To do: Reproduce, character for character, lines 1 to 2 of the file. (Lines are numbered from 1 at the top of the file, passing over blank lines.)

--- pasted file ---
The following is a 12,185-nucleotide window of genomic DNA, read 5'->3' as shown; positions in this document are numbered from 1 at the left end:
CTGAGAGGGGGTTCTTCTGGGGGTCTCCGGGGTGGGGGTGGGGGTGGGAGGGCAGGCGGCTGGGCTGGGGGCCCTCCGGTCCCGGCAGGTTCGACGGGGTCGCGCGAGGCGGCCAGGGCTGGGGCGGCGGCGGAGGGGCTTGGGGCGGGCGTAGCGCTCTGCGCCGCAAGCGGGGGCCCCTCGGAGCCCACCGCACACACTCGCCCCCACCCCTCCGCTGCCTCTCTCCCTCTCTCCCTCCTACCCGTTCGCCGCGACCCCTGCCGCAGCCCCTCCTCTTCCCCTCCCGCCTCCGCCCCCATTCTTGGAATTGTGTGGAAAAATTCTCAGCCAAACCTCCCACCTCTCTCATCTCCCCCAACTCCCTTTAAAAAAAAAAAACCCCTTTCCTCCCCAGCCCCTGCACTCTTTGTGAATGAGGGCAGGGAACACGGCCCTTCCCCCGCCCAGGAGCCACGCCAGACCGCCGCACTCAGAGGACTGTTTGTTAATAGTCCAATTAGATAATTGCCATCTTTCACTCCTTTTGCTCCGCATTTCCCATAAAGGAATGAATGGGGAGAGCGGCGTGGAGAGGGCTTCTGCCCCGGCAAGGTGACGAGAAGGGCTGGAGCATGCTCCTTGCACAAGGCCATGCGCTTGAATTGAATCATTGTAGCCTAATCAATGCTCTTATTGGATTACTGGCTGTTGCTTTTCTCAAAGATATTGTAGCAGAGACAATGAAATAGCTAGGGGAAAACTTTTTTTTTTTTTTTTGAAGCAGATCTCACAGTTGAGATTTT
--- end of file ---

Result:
The following is a 12,185-nucleotide window of genomic DNA, read 5'->3' as shown; positions in this document are numbered from 1 at the left end:
CTGAGAGGGGGTTCTTCTGGGGGTCTCCGGGGTGGGGGTGGGGGTGGGAGGGCAGGCGGCTGGGCTGGGGGCCCTCCGGTCCCGGCAGGTTCGACGGGGTCGCGCGAGGCGGCCAGGGCTGGGGCGGCGGCGGAGGGGCTTGGGGCGGGCGTAGCGCTCTGCGCCGCAAGCGGGGGCCCCTCGGAGCCCACCGCACACACTCGCCCCCACCCCTCCGCTGCCTCTCTCCCTCTCTCCCTCCTACCCGTTCGCCGCGACCCCTGCCGCAGCCCCTCCTCTTCCCCTCCCGCCTCCGCCCCCATTCTTGGAATTGTGTGGAAAAATTCTCAGCCAAACCTCCCACCTCTCTCATCTCCCCCAACTCCCTTTAAAAAAAAAAAACCCCTTTCCTCCCCAGCCCCTGCACTCTTTGTGAATGAGGGCAGGGAACACGGCCCTTCCCCCGCCCAGGAGCCACGCCAGACCGCCGCACTCAGAGGACTGTTTGTTAATAGTCCAATTAGATAATTGCCATCTTTCACTCCTTTTGCTCCGCATTTCCCATAAAGGAATGAATGGGGAGAGCGGCGTGGAGAGGGCTTCTGCCCCGGCAAGGTGACGAGAAGGGCTGGAGCATGCTCCTTGCACAAGGCCATGCGCTTGAATTGAATCATTGTAGCCTAATCAATGCTCTTATTGGATTACTGGCTGTTGCTTTTCTCAAAGATATTGTAGCAGAGACAATGAAATAGCTAGGGGAAAACTTTTTTTTTTTTTTTTGAAGCAGATCTCACAGTTGAGATTTT